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July 21, 2011

FY12 budget: Staff, faculty leaders respond

Reactions from faculty and staff leaders to the recent fiscal year 2012 budget news of an employee salary increase were complimentary to Pitt’s administration.

Pitt trustees approved a 2 percent salary pool increase on July 8 as part of the $1.94 billion operating budget for FY12, which began July 1.

The 2 percent salary pool increase includes a 1.5 percent salary maintenance award for all non-union employees who have received at least a satisfactory performance review, and 0.5 percent to be allocated on the basis of merit, market and equity.

Those increases will be retroactive to July 1 only for those employees whose base annual earnings are $40,000 or less. Salary increases for all other employees will take effect in January, and not be retroactive. Pitt officials said approximately 39 percent of full-time employees earn $40,000 or less.

The operating budget also includes an 8.5 percent tuition increase for most in-state students on the Pittsburgh campus; a 4 percent increase for out-of-state students on the Pittsburgh campus; a 12 percent increase for in-state medical students and 6 percent for out-of-state med students, and a 4 percent increase for all regional campus students.

No student fees were increased, and Pitt is hiking the amount of available need-based financial aid by $13 million, to a total of $163 million.

Nordenberg also announced that the University is facing a $70 million budget shortfall, 40 percent of which will be made up from the tuition increases and 60 percent of which must be made up through an as yet unspecified combination of central and unit-level budget reductions and adjustments.

Michael Pinsky

Michael Pinsky

Following the budget announcements, University Senate President Michael Pinsky told the University Times: “The faculty of the University through its Senate and their representatives on the budget policies committee understand the difficult budget choices that needed to be made in the face of massive reductions in state support. In general, we feel that the decisions made by the chancellor reflect a thoughtful and considered approach to realizing a working budget that has as its primary goal sustaining the University’s position as a center of excellence in education and research.”

Pinsky added, “We support the administration in this approach, including the limits of salary raises, as an example of shared governance working to address an external crisis. Hopefully, next year and in the years that follow we shall be able to realize appropriate salary raises for the faculty and staff proportional to both inflation and merit. Otherwise it may be difficult to sustain the excellence in teaching and research that we presently enjoy.”

John Baker, who chairs the Senate budget policies committee, said: “Chancellor Nordenberg and Pitt’s administration are to be commended for raising tuition for in-state students on the Oakland campus only 8.5 percent next year, given the projected $70 million shortfall in Pitt’s FY12 budget. The budget also includes a much needed 2 percent pay raise for faculty and staff, though it won’t take effect [for most employees] until January 2012. This clearly shows that Pitt’s administration is concerned about, and sensitive to, the welfare of its faculty and staff, as well as its students, in these hard economic times.”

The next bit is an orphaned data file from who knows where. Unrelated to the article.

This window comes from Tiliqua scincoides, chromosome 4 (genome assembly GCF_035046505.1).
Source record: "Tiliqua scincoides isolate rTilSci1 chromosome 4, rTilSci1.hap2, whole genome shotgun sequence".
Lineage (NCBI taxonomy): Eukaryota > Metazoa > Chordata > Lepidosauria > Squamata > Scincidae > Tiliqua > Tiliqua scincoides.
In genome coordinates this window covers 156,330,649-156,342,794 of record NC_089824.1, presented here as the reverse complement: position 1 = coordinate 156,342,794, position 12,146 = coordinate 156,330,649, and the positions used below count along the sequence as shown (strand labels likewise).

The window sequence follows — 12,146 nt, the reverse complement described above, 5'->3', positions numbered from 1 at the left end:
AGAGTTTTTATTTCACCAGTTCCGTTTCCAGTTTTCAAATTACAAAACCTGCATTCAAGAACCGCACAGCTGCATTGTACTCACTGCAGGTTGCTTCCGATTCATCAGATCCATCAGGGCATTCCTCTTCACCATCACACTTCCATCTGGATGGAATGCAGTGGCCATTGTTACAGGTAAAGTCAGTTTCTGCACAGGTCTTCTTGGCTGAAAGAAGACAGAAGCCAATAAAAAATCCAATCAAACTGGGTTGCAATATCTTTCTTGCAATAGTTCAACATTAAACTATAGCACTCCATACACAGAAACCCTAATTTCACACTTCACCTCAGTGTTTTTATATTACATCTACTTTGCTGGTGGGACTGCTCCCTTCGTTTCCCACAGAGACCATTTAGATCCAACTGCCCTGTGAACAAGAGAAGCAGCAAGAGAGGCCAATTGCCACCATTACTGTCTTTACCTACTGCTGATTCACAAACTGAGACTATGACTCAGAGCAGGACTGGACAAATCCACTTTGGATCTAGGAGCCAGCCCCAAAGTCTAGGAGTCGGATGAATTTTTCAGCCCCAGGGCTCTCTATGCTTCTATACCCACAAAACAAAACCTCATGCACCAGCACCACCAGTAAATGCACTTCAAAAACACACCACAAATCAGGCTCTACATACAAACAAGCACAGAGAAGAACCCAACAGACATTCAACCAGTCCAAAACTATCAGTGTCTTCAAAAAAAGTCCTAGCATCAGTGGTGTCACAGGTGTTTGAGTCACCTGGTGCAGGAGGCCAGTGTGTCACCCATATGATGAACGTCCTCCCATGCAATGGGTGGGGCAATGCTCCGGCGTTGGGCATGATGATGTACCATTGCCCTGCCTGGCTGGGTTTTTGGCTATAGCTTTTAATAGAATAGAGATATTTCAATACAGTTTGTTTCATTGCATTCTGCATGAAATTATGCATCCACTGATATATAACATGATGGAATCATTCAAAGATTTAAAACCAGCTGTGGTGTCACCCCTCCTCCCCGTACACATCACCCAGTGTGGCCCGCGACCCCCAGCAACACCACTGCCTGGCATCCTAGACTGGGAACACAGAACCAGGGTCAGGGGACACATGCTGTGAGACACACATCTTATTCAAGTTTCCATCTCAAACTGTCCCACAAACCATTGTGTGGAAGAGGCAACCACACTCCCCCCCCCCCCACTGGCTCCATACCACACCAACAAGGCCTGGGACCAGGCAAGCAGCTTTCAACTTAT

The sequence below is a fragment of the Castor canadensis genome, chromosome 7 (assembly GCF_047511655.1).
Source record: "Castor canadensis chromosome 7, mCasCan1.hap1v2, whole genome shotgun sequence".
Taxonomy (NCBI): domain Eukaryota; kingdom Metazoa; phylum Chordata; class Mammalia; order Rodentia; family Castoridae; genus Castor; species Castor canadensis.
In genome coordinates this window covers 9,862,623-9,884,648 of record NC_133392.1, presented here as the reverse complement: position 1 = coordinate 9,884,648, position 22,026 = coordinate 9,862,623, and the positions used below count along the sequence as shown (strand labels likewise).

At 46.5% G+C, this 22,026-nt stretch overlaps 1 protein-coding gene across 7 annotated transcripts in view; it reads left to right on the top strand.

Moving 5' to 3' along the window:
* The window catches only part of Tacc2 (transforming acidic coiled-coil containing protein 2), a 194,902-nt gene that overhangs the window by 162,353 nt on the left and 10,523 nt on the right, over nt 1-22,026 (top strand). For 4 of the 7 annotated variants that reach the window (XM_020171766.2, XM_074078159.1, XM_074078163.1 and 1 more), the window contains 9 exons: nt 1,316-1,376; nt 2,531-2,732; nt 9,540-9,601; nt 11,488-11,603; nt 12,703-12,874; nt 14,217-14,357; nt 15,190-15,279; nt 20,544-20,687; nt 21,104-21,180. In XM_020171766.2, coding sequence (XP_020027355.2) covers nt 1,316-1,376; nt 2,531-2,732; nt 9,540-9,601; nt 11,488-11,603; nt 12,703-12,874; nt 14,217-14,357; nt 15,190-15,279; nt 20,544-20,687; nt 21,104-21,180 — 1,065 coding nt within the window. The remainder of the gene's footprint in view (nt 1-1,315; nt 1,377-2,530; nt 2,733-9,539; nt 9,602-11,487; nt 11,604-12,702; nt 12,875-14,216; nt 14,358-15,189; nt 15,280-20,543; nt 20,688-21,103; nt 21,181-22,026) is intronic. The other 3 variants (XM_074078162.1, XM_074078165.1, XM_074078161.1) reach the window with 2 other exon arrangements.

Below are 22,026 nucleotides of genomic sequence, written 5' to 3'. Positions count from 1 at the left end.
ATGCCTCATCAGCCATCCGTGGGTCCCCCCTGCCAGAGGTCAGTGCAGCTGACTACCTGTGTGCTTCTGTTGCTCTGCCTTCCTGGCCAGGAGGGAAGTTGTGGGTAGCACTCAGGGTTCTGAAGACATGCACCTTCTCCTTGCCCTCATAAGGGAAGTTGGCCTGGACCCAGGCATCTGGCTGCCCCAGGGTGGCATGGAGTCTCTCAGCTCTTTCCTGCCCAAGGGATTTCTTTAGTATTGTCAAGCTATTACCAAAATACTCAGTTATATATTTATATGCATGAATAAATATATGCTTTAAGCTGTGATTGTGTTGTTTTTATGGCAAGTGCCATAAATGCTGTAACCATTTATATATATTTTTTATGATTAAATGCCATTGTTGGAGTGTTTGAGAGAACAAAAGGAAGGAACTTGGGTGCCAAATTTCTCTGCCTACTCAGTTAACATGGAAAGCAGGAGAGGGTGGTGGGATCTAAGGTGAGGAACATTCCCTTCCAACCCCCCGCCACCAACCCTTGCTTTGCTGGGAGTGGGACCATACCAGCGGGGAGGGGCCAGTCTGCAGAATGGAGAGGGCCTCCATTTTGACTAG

John Baker

John Baker

Baker continued, “As welcome as this news is for some of us, next year’s budget will also extract a heavy toll at Pitt because the tuition increases for all student groups still leaves a $40 million budget gap that has to be closed. Unless the University has the money in reserve somewhere, it will necessitate painful significant budget cuts in every school and unit at Pitt.”

Baker noted that according to the most recent data (fall 2009) collected by the Integrated Postsecondary Education Data System, which gathers information from every educational institution that receives federal financial aid, faculty salaries at the Pittsburgh campus rank in the bottom 15 percent of their public Association of American Universities peer group for assistant professors, instructors, lecturers and faculty with no rank, but near the top in the percentage of its faculty who fall into these lower-paying faculty ranks.

“The reason Pitt is near the bottom of its AAU peer group in faculty pay, despite having the second highest tuition of any public university in the U.S., is not because of waste and bloat as Gov. Corbett alleges, but because the state of Pennsylvania ranks near the bottom of all 50 states in providing support for its public universities,” Baker said.

“If Gov. Corbett truly wants to lower the cost of tuition at Pennsylvania’s public colleges, and make high-quality public higher education affordable for Pennsylvania residents, he needs to increase state funding for higher education, not slash it.

“Ultimately, these budget cuts are likely to lead to even higher future tuition increases at Pitt unless Gov. Corbett starts making decisions based on reality, not imagined waste,” Baker said.

Deborah Walker

Deborah Walker

Staff Association Council (SAC) President Deborah Walker said: “As staff, we are very pleased that the Board of Trustees, the chancellor and the senior administration continue to show a commitment to staff and have demonstrated this through the unexpected salary increase that was announced.

“We are appreciative of this commitment and realize that our work as staff is not complete. SAC will continue to work with the administration to examine cost-cutting measures in our respective areas.”

—Peter Hart

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